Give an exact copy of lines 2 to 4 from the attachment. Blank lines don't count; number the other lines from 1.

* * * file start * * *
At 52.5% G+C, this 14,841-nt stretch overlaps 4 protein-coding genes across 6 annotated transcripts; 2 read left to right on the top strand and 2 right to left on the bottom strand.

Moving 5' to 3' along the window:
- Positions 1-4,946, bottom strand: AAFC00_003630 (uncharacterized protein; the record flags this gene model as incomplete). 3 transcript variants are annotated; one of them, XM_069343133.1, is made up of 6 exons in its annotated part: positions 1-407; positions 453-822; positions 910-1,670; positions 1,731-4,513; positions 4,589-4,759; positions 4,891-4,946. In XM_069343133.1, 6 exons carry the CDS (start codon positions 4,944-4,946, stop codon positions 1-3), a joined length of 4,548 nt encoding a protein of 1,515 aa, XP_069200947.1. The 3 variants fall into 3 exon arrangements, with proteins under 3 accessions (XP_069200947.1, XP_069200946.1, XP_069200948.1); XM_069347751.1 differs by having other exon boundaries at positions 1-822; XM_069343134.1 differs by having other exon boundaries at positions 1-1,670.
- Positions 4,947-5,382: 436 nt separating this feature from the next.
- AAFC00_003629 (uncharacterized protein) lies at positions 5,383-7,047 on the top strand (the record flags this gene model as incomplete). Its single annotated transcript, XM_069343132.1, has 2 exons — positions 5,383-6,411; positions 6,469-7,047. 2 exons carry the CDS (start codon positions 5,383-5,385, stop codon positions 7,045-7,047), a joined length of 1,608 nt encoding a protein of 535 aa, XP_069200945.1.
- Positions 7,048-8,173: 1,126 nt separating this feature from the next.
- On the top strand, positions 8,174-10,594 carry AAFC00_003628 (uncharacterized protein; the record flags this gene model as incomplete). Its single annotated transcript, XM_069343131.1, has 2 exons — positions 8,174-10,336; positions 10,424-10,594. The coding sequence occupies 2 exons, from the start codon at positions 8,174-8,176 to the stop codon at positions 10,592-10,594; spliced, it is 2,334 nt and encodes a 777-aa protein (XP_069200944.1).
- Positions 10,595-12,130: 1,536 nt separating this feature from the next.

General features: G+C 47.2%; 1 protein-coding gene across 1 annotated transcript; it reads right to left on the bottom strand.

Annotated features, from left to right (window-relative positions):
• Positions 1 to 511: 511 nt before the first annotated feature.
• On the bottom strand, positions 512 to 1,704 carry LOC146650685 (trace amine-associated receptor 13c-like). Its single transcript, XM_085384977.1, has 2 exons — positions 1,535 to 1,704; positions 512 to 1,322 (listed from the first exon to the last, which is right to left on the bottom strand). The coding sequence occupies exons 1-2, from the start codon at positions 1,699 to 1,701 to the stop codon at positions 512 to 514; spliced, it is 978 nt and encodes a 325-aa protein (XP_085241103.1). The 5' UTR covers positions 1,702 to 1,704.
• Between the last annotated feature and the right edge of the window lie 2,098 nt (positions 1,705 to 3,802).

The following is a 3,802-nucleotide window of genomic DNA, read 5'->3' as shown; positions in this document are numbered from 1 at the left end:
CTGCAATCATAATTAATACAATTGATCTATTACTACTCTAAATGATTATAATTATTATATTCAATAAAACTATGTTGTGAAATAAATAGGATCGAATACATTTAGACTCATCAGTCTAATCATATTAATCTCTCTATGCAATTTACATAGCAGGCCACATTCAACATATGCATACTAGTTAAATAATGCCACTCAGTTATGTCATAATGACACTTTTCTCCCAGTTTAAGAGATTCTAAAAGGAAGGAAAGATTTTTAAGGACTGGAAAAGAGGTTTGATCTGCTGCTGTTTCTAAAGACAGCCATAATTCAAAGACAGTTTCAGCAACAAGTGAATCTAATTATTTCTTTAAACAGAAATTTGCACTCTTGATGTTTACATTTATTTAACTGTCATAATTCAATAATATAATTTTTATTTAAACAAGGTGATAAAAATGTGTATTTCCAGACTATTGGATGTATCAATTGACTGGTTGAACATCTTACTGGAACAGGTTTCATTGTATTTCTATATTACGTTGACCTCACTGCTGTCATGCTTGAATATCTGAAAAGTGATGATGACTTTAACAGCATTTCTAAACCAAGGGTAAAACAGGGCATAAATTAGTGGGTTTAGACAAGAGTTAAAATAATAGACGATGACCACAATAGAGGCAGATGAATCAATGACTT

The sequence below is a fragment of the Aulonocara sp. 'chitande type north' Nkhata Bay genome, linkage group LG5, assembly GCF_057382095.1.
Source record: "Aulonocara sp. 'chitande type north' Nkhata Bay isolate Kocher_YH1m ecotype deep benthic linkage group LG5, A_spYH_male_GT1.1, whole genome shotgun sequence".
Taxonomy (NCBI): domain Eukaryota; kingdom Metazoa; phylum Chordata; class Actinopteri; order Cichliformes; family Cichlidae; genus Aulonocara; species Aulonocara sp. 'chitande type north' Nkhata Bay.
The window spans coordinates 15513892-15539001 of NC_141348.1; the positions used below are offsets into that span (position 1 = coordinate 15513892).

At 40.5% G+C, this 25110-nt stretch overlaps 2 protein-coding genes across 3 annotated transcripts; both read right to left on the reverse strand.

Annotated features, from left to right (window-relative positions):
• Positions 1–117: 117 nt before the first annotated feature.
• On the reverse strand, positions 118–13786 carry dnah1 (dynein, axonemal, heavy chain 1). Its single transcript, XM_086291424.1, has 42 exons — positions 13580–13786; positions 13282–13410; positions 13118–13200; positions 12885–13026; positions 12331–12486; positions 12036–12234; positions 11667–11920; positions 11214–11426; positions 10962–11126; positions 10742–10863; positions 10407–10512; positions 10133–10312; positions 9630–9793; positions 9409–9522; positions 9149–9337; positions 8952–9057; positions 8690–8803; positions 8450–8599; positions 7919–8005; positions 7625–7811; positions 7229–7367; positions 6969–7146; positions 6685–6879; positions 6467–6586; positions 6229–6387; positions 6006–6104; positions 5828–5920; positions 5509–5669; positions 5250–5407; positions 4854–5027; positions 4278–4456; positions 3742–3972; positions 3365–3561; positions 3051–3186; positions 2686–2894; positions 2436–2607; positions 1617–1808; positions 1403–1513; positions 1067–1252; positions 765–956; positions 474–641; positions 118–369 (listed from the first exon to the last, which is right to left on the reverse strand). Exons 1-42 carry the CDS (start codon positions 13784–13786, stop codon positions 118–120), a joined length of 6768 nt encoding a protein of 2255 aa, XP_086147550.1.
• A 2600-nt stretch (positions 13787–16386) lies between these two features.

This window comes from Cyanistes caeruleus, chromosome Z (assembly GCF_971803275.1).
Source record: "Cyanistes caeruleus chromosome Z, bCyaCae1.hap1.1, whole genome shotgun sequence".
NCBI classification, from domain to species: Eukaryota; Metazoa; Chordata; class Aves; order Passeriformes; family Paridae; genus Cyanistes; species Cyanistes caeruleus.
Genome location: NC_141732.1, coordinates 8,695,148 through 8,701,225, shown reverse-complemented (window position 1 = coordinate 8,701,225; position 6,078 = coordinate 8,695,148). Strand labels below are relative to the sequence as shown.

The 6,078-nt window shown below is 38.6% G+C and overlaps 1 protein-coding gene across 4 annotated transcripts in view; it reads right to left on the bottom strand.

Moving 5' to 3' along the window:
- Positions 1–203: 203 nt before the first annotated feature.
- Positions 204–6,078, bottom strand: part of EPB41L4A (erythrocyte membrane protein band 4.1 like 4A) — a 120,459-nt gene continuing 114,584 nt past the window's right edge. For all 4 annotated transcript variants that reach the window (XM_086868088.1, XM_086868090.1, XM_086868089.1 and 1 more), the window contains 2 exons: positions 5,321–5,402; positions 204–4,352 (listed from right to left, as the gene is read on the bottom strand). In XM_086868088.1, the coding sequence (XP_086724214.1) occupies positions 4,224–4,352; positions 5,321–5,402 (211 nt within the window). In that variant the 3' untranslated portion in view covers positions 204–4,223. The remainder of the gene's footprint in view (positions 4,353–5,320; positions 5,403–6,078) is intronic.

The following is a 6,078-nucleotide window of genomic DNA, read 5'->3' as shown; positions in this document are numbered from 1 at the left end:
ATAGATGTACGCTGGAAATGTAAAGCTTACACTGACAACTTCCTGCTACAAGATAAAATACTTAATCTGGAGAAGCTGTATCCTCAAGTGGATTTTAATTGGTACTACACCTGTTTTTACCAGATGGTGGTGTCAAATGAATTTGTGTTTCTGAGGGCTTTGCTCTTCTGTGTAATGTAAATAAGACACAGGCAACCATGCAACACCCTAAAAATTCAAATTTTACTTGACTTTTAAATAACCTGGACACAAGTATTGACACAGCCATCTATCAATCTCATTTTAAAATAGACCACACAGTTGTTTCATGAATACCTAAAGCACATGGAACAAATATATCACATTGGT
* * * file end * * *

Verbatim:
Moving 5' to 3' along the window:
- Positions 1-4,946, bottom strand: AAFC00_003630 (uncharacterized protein; the record flags this gene model as incomplete). 3 transcript variants are annotated; one of them, XM_069343133.1, is made up of 6 exons in its annotated part: positions 1-407; positions 453-822; positions 910-1,670; positions 1,731-4,513; positions 4,589-4,759; positions 4,891-4,946. In XM_069343133.1, 6 exons carry the CDS (start codon positions 4,944-4,946, stop codon positions 1-3), a joined length of 4,548 nt encoding a protein of 1,515 aa, XP_069200947.1. The 3 variants fall into 3 exon arrangements, with proteins under 3 accessions (XP_069200947.1, XP_069200946.1, XP_069200948.1); XM_069347751.1 differs by having other exon boundaries at positions 1-822; XM_069343134.1 differs by having other exon boundaries at positions 1-1,670.
- Positions 4,947-5,382: 436 nt separating this feature from the next.